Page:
What is compound interest?

“Interest” as most of know, is the price we pay for borrowing money – whether from a bank or on a credit card or from other sources. The amount you borrow is called the ‘Principal’. If I borrow $100 at 5%, then at the end of the first year I will owe you $100 + $5. In compound interest situations, the two are added so that for year 2, it will be as if I had borrowed $105 (and not $100). If you are saving money, then compound interest works in your favor, but if you are borrowing money (say, against your credit card, it can work against you). Most borrowing is at compound interest rates. Borrowing money in any form is therefore a sure way to financial problems.

Assuming you have made savings that are compounding for you, then this is a happy situation. Not only is your money earning interest, but the interest you earned earlier is also earning interest. Over time, you see the power how interest could either affect you in a positive way (if saving money) or in a negative way (if in debt).


What is the rule of 72?

The Rule of 72 Formula: Divide The Interest % Into 72 To Estimate The Number Of Years To Double Your Principal*

This is a very general rule that says that if you are earning (say) 4% compound interest on your savings, then your money will double in 72÷4=18 years. If you invest $100,000 at 8% then your money will double in 9 years.  If you were able to get a 8% return, then your money would double every 9 years. (72÷8=9 years). Let us see what happens when you put aside $100,000 when you are 26 and are 62 years old now (just when you need money for care giver and advanced health care).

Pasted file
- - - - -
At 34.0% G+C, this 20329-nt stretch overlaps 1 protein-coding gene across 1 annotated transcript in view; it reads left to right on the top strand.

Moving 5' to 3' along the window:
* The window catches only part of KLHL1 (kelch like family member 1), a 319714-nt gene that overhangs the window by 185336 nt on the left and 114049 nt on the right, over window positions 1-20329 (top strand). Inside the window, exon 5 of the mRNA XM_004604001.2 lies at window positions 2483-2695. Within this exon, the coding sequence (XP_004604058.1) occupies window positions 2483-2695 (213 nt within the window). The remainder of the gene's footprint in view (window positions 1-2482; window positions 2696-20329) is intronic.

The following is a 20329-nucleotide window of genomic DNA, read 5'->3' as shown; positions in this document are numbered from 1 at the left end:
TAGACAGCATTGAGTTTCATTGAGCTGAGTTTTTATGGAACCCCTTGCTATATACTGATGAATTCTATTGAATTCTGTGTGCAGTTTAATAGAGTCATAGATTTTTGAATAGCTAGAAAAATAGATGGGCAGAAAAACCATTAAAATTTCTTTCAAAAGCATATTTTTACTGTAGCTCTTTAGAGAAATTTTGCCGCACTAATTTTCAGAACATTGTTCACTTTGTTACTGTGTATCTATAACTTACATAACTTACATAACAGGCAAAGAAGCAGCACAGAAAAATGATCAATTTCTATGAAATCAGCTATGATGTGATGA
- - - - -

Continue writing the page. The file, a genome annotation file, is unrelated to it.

Every 18 years

26 $100,000
44 $200,000
62 $400,000


Every 9 years

26 $100,000
35 $200,000
44 $400,000
53 $800,000
62 $1,600,000

At age 62, in the 4% scenario you would have $400,000 whereas in the 8% scenario, you would have $1,600,000 – surely giving you a far better quality of life.


Compound interest can also bite!

As I mentioned briefly earlier, compound interest can also hurt you tremendously if you are not careful. Let us say that you have a credit card debt of $5,000. The company charges you an Annual Percentage Rate (APR) of 15.99% and that you pay the minimum amount due every month every month (which is presently $110).


Don’t read ahead, how many years do you think it would take to clear the $5,000 in debt? Say 3 or 4 years? Right? WRONG! It will take you around 25 years to clear the debt. You would pay $12,005 over 24 years and 11 months! No wonder the credit card companies love the concept of paying only the minimum amount due.


What if you were to pay a fixed amount of $110 (and not the minimum due) plus $50 extra per month? Surely you can do that. See the difference, your time to pay reduces to just 41 months and you pay the company a lot less – $6,560 against the earlier $12,005.


Is compound interest working for you or against you?

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*This is a hypothetical scenario used for illustrative purposes and does not reflect the results of any specific investment. The actual time it will take an investment to double in value cannot be predicted with absolute certainty because performance of investments fluctuate over time.